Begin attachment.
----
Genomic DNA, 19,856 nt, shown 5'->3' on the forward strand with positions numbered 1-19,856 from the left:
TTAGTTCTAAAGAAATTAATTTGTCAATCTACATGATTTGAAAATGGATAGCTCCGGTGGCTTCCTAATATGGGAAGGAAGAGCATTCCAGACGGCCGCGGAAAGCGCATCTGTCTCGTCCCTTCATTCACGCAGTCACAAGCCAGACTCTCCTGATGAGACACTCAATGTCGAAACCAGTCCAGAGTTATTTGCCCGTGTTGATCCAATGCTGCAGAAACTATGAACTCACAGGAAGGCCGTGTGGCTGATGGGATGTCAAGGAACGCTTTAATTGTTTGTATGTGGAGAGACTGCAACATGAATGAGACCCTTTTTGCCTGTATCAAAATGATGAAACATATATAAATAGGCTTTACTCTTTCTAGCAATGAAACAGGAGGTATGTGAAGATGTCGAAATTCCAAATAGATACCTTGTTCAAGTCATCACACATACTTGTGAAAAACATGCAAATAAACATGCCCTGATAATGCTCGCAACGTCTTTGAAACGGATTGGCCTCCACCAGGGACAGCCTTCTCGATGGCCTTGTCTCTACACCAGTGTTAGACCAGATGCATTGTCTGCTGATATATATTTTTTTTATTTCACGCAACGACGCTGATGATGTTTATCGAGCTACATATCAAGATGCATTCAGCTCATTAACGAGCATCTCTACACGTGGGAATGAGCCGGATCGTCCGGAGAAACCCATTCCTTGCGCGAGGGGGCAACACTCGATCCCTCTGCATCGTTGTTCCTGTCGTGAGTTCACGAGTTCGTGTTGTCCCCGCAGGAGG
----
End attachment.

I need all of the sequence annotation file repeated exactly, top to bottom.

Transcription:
Genomic DNA, 19,856 nt, shown 5'->3' on the forward strand with positions numbered 1-19,856 from the left:
TTAGTTCTAAAGAAATTAATTTGTCAATCTACATGATTTGAAAATGGATAGCTCCGGTGGCTTCCTAATATGGGAAGGAAGAGCATTCCAGACGGCCGCGGAAAGCGCATCTGTCTCGTCCCTTCATTCACGCAGTCACAAGCCAGACTCTCCTGATGAGACACTCAATGTCGAAACCAGTCCAGAGTTATTTGCCCGTGTTGATCCAATGCTGCAGAAACTATGAACTCACAGGAAGGCCGTGTGGCTGATGGGATGTCAAGGAACGCTTTAATTGTTTGTATGTGGAGAGACTGCAACATGAATGAGACCCTTTTTGCCTGTATCAAAATGATGAAACATATATAAATAGGCTTTACTCTTTCTAGCAATGAAACAGGAGGTATGTGAAGATGTCGAAATTCCAAATAGATACCTTGTTCAAGTCATCACACATACTTGTGAAAAACATGCAAATAAACATGCCCTGATAATGCTCGCAACGTCTTTGAAACGGATTGGCCTCCACCAGGGACAGCCTTCTCGATGGCCTTGTCTCTACACCAGTGTTAGACCAGATGCATTGTCTGCTGATATATATTTTTTTTATTTCACGCAACGACGCTGATGATGTTTATCGAGCTACATATCAAGATGCATTCAGCTCATTAACGAGCATCTCTACACGTGGGAATGAGCCGGATCGTCCGGAGAAACCCATTCCTTGCGCGAGGGGGCAACACTCGATCCCTCTGCATCGTTGTTCCTGTCGTGAGTTCACGAGTTCGTGTTGTCCCCGCAGGAGG